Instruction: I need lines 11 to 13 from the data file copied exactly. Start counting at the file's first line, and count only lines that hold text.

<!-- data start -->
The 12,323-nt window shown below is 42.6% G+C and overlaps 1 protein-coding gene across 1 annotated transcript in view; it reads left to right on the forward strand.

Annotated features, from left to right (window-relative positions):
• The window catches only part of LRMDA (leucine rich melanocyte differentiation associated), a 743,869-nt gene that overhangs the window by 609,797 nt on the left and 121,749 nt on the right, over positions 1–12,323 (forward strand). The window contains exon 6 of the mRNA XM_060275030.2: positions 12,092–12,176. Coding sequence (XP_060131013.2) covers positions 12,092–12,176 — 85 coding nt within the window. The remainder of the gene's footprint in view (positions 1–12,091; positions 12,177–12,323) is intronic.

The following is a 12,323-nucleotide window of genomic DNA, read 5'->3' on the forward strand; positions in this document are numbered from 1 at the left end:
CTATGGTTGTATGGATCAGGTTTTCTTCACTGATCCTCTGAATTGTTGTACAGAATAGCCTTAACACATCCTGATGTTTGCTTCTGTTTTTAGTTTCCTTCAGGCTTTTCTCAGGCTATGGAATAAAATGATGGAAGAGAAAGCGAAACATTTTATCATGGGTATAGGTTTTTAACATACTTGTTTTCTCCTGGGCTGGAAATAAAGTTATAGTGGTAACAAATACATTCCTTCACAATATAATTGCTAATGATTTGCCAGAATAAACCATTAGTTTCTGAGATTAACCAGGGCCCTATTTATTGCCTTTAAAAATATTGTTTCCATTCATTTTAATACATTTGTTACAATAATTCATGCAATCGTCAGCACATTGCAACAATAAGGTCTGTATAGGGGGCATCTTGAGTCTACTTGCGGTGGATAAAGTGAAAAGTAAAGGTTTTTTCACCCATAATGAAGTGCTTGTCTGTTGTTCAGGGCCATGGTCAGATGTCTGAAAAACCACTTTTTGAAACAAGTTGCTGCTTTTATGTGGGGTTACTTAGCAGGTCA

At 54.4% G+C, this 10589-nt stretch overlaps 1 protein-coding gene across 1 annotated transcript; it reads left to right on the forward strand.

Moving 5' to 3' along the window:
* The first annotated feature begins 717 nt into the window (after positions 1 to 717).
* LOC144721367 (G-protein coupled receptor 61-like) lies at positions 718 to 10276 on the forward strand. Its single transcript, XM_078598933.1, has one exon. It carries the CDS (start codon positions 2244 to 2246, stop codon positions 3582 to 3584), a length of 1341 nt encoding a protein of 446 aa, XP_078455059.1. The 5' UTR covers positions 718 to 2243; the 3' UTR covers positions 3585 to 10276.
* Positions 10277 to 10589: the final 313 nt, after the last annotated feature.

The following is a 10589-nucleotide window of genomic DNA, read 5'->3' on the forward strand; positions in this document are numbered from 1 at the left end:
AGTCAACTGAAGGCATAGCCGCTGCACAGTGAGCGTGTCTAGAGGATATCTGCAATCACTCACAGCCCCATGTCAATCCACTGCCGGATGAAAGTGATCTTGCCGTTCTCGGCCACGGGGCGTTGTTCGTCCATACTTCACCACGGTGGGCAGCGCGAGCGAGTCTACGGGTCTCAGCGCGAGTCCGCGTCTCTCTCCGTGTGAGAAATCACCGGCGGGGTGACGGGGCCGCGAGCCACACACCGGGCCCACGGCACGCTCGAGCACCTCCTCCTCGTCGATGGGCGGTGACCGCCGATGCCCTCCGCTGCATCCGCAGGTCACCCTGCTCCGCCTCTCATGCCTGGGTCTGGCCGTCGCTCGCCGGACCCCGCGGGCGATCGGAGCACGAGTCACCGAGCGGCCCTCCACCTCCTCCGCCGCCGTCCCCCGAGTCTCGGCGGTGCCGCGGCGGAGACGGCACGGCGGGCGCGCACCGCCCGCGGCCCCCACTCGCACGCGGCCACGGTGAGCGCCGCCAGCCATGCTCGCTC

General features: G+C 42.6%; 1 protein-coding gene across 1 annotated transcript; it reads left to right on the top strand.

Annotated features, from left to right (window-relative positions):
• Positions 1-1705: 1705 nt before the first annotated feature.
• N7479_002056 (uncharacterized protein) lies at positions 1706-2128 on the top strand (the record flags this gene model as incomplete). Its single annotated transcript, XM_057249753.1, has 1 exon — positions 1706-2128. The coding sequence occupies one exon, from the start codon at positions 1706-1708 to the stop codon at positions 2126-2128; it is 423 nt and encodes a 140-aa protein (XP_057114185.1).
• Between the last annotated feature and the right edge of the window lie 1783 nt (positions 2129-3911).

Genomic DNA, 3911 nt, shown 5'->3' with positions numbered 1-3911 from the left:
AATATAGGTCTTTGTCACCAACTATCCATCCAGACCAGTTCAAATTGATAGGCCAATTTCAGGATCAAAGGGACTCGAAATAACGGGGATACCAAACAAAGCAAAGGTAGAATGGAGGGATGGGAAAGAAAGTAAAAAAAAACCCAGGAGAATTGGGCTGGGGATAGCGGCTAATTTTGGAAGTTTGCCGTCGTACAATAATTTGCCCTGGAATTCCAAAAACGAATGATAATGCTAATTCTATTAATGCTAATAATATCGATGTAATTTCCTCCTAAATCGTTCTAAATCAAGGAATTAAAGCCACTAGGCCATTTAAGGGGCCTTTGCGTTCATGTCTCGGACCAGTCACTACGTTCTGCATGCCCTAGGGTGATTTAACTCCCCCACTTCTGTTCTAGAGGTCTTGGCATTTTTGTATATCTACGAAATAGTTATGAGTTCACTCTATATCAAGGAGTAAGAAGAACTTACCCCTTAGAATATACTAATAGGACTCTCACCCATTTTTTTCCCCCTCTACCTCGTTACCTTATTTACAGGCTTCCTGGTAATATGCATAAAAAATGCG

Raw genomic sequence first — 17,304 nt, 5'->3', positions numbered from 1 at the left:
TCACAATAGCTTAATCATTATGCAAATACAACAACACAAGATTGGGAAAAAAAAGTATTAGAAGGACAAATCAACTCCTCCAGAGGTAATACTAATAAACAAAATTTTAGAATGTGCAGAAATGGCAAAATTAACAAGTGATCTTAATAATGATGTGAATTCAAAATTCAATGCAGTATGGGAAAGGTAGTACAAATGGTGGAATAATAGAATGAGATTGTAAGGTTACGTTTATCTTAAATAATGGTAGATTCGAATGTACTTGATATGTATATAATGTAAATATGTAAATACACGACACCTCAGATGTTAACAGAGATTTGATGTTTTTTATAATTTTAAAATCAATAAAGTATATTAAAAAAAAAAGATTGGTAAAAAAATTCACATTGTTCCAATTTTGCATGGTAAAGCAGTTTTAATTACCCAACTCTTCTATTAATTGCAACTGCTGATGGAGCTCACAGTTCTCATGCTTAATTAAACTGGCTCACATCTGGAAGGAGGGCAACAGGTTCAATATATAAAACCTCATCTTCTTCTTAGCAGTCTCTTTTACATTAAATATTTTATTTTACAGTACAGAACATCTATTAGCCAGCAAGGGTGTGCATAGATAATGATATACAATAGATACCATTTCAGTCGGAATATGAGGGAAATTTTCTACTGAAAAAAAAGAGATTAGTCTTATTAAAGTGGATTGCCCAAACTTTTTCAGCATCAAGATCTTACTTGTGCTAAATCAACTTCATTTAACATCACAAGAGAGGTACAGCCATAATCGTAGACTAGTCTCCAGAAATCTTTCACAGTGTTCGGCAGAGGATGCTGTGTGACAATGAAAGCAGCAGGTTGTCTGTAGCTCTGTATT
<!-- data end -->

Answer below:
The following is a 10589-nucleotide window of genomic DNA, read 5'->3' on the forward strand; positions in this document are numbered from 1 at the left end:
AGTCAACTGAAGGCATAGCCGCTGCACAGTGAGCGTGTCTAGAGGATATCTGCAATCACTCACAGCCCCATGTCAATCCACTGCCGGATGAAAGTGATCTTGCCGTTCTCGGCCACGGGGCGTTGTTCGTCCATACTTCACCACGGTGGGCAGCGCGAGCGAGTCTACGGGTCTCAGCGCGAGTCCGCGTCTCTCTCCGTGTGAGAAATCACCGGCGGGGTGACGGGGCCGCGAGCCACACACCGGGCCCACGGCACGCTCGAGCACCTCCTCCTCGTCGATGGGCGGTGACCGCCGATGCCCTCCGCTGCATCCGCAGGTCACCCTGCTCCGCCTCTCATGCCTGGGTCTGGCCGTCGCTCGCCGGACCCCGCGGGCGATCGGAGCACGAGTCACCGAGCGGCCCTCCACCTCCTCCGCCGCCGTCCCCCGAGTCTCGGCGGTGCCGCGGCGGAGACGGCACGGCGGGCGCGCACCGCCCGCGGCCCCCACTCGCACGCGGCCACGGTGAGCGCCGCCAGCCATGCTCGCTC

General features: G+C 42.6%; 1 protein-coding gene across 1 annotated transcript; it reads left to right on the top strand.